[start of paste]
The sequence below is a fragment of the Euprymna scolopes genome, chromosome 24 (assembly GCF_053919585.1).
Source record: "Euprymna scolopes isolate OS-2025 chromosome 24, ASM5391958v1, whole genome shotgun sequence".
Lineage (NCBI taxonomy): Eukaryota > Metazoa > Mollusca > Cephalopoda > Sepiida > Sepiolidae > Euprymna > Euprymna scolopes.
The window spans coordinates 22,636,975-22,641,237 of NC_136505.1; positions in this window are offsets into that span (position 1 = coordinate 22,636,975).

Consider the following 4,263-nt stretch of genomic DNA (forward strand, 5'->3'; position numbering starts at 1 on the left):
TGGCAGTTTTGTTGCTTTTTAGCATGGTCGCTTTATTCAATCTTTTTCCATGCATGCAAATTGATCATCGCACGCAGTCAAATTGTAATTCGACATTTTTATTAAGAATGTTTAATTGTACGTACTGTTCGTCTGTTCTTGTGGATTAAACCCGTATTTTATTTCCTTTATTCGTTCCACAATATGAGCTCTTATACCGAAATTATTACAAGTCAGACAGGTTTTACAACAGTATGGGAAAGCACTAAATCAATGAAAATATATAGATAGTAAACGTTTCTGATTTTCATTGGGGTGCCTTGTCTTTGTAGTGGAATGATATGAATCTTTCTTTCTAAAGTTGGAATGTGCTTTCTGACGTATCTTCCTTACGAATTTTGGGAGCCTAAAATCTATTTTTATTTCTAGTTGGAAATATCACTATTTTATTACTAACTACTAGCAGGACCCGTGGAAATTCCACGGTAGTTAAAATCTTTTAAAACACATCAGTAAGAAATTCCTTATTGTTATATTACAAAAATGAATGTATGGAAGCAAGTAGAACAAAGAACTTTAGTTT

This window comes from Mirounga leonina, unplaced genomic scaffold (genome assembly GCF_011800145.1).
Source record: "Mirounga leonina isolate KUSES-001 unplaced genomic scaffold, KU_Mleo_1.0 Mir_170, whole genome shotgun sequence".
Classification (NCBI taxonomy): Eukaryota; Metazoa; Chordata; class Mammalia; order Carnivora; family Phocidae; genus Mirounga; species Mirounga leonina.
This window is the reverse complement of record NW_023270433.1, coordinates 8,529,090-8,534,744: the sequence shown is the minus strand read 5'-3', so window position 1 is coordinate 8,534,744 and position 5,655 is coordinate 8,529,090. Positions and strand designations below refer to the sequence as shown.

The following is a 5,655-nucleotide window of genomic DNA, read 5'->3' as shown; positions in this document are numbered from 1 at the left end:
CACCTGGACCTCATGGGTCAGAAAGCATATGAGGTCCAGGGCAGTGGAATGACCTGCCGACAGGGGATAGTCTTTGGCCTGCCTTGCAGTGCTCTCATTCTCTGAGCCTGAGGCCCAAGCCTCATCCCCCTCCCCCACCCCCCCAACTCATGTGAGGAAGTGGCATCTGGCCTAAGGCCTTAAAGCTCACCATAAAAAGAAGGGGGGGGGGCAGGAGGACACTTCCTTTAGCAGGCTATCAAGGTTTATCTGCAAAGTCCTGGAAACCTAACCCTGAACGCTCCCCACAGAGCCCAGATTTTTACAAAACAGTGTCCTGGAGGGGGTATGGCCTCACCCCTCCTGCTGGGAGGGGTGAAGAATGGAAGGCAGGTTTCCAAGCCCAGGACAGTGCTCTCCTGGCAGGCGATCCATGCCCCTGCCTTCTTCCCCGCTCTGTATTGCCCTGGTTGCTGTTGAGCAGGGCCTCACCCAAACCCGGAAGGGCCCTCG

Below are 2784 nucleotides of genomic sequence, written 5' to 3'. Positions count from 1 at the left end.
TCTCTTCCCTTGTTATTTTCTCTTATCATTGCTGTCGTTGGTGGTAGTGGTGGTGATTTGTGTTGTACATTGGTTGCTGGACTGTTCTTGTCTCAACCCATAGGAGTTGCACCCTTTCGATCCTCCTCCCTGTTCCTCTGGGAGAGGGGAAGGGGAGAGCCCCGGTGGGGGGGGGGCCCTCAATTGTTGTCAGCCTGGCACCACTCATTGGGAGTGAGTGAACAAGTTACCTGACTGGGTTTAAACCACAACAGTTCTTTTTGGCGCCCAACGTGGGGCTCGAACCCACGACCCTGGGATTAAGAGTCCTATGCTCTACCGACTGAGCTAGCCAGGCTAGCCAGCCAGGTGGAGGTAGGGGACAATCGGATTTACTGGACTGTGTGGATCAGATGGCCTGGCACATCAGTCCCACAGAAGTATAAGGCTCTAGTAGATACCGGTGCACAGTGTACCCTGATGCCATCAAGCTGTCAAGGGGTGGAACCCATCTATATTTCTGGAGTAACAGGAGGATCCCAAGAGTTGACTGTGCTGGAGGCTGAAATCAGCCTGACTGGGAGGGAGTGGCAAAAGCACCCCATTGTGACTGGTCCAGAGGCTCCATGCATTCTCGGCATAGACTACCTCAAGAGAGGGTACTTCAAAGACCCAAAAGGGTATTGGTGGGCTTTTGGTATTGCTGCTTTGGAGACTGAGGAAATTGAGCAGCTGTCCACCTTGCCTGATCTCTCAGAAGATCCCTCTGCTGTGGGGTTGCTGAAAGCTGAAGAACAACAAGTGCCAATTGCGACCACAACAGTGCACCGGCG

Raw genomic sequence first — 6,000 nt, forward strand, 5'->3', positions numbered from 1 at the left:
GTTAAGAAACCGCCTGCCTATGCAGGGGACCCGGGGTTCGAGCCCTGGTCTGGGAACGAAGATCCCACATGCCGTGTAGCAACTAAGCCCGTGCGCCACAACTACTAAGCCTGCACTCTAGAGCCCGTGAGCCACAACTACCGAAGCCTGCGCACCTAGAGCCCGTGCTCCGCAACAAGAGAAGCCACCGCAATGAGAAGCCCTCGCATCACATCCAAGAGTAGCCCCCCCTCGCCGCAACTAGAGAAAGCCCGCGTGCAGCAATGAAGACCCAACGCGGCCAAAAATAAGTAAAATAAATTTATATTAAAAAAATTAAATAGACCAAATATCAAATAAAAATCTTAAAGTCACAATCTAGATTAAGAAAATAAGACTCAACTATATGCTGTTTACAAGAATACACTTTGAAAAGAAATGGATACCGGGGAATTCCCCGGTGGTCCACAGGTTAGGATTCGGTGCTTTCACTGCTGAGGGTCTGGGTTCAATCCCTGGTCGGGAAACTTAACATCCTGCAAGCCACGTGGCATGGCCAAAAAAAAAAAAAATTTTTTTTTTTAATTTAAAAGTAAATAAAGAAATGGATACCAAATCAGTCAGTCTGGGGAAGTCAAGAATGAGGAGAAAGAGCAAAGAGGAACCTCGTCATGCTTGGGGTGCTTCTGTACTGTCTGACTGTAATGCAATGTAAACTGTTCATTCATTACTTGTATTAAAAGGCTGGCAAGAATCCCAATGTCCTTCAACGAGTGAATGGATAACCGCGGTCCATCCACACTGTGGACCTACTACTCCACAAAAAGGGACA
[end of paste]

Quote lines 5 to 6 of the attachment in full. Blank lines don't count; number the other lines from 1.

Consider the following 4,263-nt stretch of genomic DNA (forward strand, 5'->3'; position numbering starts at 1 on the left):
TGGCAGTTTTGTTGCTTTTTAGCATGGTCGCTTTATTCAATCTTTTTCCATGCATGCAAATTGATCATCGCACGCAGTCAAATTGTAATTCGACATTTTTATTAAGAATGTTTAATTGTACGTACTGTTCGTCTGTTCTTGTGGATTAAACCCGTATTTTATTTCCTTTATTCGTTCCACAATATGAGCTCTTATACCGAAATTATTACAAGTCAGACAGGTTTTACAACAGTATGGGAAAGCACTAAATCAATGAAAATATATAGATAGTAAACGTTTCTGATTTTCATTGGGGTGCCTTGTCTTTGTAGTGGAATGATATGAATCTTTCTTTCTAAAGTTGGAATGTGCTTTCTGACGTATCTTCCTTACGAATTTTGGGAGCCTAAAATCTATTTTTATTTCTAGTTGGAAATATCACTATTTTATTACTAACTACTAGCAGGACCCGTGGAAATTCCACGGTAGTTAAAATCTTTTAAAACACATCAGTAAGAAATTCCTTATTGTTATATTACAAAAATGAATGTATGGAAGCAAGTAGAACAAAGAACTTTAGTTT